The “myth” of a Great Goddess
“Large sections of [Hutton’s] book — entire chapters, even — are one-sided, misleading, or plain wrong…. for a surprising number of his claims he provides no evidence at all, such as his alarming assertion that there was never an Earth Mother goddess in Mesopotamia, Anatolia or Greece.” 
Hutton declares that a Great Goddess was purely a 19th century invention, with the sole exception of Apuleius, a priest of Isis. Whitmore offers up Greco-Roman and Egyptian titles that prove otherwise, and enumerates Irish and Gaulish triple goddesses as well as triune Fates and birth faeries across Europe. He make the point that Graves’ age-differentiated template of maiden-mother-crone does not fit the actual pattern of goddess triads, in Greece or the Celtic world. [17-19] (On this subject, watch for Dawn Work-Makinne’s forthcoming book on the collective goddesses of ancient Europe.)
Hutton insists that virgin and mother goddesses are no more than projections of the Virgin Mary, but Whitmore shows (as have others) that the reverse is the case. In Triumph Hutton repeats his assertion (also advanced in The Pagan Religions of the Ancient British Isles) that Earth Mother was not a real deity, only a philosophical construct. Whitmore counters with her salutation in Old English prayers like the Æcerbot incantation (which begins Erce Erce Erce Eorthan Modor). Although christianizing phrases have been added to it, this plowing and planting incantation shows that the old veneration of Earth persisted in agricultural ceremonies. [20-22]
The footnotes of this book are not to be passed over; they are often as interesting as the main text. One offers important information about a different version of the Æcerbot from Corvei that runs, “Eostar, Eostar, eorthan modor.” The name Eostar leads back to a complex of old Germanic and Indo-European names for “east” “dawn” “egg”(as in “oestrous” cycle) and, famously, the goddess Eostre and the holiday Easter.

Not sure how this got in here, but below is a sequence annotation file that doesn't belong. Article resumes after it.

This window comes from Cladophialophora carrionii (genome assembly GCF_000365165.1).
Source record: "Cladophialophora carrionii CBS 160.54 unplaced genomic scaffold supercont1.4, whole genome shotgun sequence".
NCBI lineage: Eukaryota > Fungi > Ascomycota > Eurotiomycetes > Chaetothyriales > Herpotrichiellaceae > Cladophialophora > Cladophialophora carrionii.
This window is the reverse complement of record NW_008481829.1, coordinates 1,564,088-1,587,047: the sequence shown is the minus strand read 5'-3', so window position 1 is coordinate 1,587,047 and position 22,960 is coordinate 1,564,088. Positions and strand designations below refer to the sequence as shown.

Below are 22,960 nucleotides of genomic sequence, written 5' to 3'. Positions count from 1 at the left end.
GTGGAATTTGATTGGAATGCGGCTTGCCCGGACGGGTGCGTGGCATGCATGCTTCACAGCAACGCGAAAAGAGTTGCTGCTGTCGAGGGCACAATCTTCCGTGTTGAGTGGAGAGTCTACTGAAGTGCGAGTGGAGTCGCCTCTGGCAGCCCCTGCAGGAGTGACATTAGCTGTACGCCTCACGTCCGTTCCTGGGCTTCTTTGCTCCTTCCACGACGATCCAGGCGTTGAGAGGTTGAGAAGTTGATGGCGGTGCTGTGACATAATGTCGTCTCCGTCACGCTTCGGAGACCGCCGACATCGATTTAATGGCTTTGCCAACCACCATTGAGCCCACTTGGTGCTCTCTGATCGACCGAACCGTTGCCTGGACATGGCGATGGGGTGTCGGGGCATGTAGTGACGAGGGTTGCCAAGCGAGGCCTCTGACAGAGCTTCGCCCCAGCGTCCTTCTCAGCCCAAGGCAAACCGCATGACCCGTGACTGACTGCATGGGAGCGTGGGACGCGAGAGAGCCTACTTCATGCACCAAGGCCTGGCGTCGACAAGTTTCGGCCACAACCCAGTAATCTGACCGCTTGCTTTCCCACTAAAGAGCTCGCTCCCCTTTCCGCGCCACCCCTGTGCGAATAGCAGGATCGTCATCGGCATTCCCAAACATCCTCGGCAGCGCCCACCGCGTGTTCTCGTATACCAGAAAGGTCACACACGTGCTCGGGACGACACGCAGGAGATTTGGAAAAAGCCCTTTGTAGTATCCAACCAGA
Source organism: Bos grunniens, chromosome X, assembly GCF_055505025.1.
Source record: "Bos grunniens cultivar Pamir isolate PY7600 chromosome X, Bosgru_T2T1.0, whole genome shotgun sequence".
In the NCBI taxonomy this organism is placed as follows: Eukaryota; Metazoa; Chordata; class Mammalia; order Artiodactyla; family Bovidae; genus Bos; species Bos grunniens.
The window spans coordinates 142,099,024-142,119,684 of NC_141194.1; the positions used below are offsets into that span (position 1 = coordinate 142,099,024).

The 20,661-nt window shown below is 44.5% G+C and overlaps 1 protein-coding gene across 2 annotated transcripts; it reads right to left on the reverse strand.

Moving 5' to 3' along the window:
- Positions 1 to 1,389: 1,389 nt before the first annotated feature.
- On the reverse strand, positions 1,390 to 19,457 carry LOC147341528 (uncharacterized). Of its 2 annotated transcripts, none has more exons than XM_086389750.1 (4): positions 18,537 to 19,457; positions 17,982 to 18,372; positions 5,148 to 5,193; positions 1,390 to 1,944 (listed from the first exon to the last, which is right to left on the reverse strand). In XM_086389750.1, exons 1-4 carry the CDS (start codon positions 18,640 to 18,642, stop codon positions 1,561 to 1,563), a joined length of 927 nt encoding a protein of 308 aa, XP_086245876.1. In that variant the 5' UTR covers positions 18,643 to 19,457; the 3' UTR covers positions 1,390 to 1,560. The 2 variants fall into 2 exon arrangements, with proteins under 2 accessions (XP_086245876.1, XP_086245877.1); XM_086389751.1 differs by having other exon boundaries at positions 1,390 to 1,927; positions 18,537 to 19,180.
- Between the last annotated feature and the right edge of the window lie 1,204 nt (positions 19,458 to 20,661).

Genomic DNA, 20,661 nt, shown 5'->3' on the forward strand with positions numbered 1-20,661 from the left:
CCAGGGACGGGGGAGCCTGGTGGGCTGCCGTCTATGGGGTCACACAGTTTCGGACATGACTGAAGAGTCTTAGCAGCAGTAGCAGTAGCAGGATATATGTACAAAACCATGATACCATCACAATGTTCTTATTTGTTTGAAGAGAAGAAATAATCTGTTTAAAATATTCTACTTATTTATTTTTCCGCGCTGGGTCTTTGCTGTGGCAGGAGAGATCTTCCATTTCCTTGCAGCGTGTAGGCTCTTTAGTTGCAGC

There’s a discussion of the mysterious evocation Erce and its potential connections to other goddesses. In his book Ecstasies, Carlo Ginzburg brings in Herodiana, the underworld goddess Haerecura, and a a scratched graffito of a woman riding on a goose, inscribed fera comhera, which he translates as “Wild with Hera.” Even closer are the Herke / Harke witch-goddess names that Grimm discussed. Any of these names may have been reflected in clerics’ choice of the otherwise rather obscure biblical queen Herodias as queen of the witches. Whitmore refers to Julio Caro Baroja’s discussion of the earliest mentions of Herodias (one dating to 872) as a form of Diana who leads a company of women who fly on shamanic steeds through the heavens. He also notes that “Jacob Grimm devotes a large section of Chapter 13 of his Teutonic Mythology to Herodias, and connects her very plausibly with pagan deities (Grimm 1998).”
I’m more dubious about the beautiful prayer to Earth in the 12th century English herbal that Whitmore advances as a persistence of paganism.  I’m inclined to agree with medievalists who link it to Greco-Roman stylistic models. There’s no denying its pagan sensibility, and a strong background paganism may well have influenced its educated author, but it would be pushing to call it an English folk prayer.